cups — 2008-11-24T12:09:59-05:00 — #1
I just went to download PHP (5.2.6) and I noticed one of the options is "debug pack".
OK, silly question, "its for debugging", but who is it aimed at?
Us, developers using PHP, or developers of PHP?
And while you are at it can you tell me why are there seemingly two versions with the same name, but different file sizes and md5 hashes?
Can anyone fill me in?
I did search for this and came up with nothing but lists of bug reports
mittineague — 2008-11-24T15:02:48-05:00 — #2
It seems the information could have been on the page with the links, but if you follow them, one is
and the other is
So I guess it depends on whether you want the "nts" (Windows NT server) version or not.
sk89q — 2008-11-24T16:27:43-05:00 — #3
The debug version is for developers of PHP.
"nts" is non-thread safe.
mittineague — 2008-11-24T16:49:58-05:00 — #4
Thanks for correcting that. I was wondering why it didn't simply have "NT' instead. This should teach me to not make assumptions. That's a completely different meaning altogether.
cups — 2008-11-24T17:04:33-05:00 — #5
Thanks for the replies people.
What, so you are saying there are so many developers that they put the debug version in public view?
Or, is this like when Firefox crashes, you get this dialog box appearing saying "report this?".
If the latter was the case, then shouldn' more of us be doing the equivalent of "report this?" ( though, granted its more likely to be "send us the content of the last php error", or "send us the content of your cachegrind file" ).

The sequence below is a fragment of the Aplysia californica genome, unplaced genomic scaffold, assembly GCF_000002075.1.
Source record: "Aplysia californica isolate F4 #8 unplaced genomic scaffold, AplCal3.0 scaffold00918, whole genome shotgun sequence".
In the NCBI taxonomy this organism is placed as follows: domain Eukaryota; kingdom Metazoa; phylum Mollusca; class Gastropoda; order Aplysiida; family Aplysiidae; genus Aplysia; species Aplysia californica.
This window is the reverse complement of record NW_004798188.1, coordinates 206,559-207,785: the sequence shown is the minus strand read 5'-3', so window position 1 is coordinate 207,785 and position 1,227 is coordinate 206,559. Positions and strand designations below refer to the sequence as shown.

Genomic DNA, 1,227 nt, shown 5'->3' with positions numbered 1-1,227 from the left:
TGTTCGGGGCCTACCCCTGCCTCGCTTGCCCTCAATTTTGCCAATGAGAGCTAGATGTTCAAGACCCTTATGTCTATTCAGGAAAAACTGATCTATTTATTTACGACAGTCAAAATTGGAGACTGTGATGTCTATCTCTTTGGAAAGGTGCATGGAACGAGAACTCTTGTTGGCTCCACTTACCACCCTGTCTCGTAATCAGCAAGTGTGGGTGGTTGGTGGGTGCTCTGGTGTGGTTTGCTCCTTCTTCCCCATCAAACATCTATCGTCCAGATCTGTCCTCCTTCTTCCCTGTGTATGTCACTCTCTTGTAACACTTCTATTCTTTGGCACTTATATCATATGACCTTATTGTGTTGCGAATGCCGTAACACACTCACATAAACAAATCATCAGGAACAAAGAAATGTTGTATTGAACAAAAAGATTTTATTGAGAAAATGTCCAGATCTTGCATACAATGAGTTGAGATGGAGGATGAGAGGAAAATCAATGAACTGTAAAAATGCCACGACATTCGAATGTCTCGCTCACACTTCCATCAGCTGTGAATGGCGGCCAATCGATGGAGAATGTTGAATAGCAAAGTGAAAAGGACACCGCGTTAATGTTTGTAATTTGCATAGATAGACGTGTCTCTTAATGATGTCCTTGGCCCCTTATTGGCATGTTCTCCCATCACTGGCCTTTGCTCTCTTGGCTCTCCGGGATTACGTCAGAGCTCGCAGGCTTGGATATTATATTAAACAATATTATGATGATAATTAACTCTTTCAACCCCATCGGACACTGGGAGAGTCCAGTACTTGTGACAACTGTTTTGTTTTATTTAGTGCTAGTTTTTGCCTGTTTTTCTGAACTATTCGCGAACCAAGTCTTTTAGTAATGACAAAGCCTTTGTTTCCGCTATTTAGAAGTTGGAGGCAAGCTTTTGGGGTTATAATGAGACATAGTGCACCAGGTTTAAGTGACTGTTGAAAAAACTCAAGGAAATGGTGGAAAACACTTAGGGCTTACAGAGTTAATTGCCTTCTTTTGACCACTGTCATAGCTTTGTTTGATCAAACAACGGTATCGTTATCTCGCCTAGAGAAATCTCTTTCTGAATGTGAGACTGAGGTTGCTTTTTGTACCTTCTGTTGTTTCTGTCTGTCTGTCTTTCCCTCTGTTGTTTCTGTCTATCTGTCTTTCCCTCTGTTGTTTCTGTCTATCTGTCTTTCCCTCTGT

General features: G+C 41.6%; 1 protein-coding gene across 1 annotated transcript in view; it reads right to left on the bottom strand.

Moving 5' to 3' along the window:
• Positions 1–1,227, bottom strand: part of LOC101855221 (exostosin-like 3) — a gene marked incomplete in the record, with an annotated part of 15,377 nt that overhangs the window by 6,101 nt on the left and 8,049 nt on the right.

Would we be good community members to download the debug version? And what action should we take.
Or is it the case that - if you have to ask then clearly you don't qualify.
Can anyone who uses the debug version tell us what difference using that version makes when you are using it?
sk89q — 2008-11-24T17:21:12-05:00 — #6
I believe it allows you to hook in a debugger for the purpose of hunting down bugs and/or it dumps debugging information when something goes awry. For most bugs, you can just provide a piece of code to reproduce the problem so most bugs do not need that kind of attention.
cups — 2008-11-25T02:43:34-05:00 — #7
Oh I see, thanks sk89g.
Well as I already have Xdebug installed on this machine I am upgrading, which will become my main dev machine.
Should I then run with "debug pack"?
If I did that, as a good php'er, what responsibilities do I have?
Are there ways I can contribute to testing bugs?
My first IT job was as a regression tester, so I know what an absolute pain incorrectly reported bugs can be.
Sometimes there is a fine line between user error, error in documentation, an environment setup error and an actual bug - but the time taken to sort out which is which, and to reply to the reporter can take a lot of time that could be used fixing real bugs.
"Its broke" != "a bug"
Anyone point me in the right direction to find out if I can contribute in some very small way?
mittineague — 2008-11-25T12:21:21-05:00 — #8
AFAIK, the bug tickets should have enough information and code to be able to reproduce the error. Not like a forum post saying "it doesn't work", without even an error message included. They don't want code syntax/logic errors or config issues, just bugs with the core code.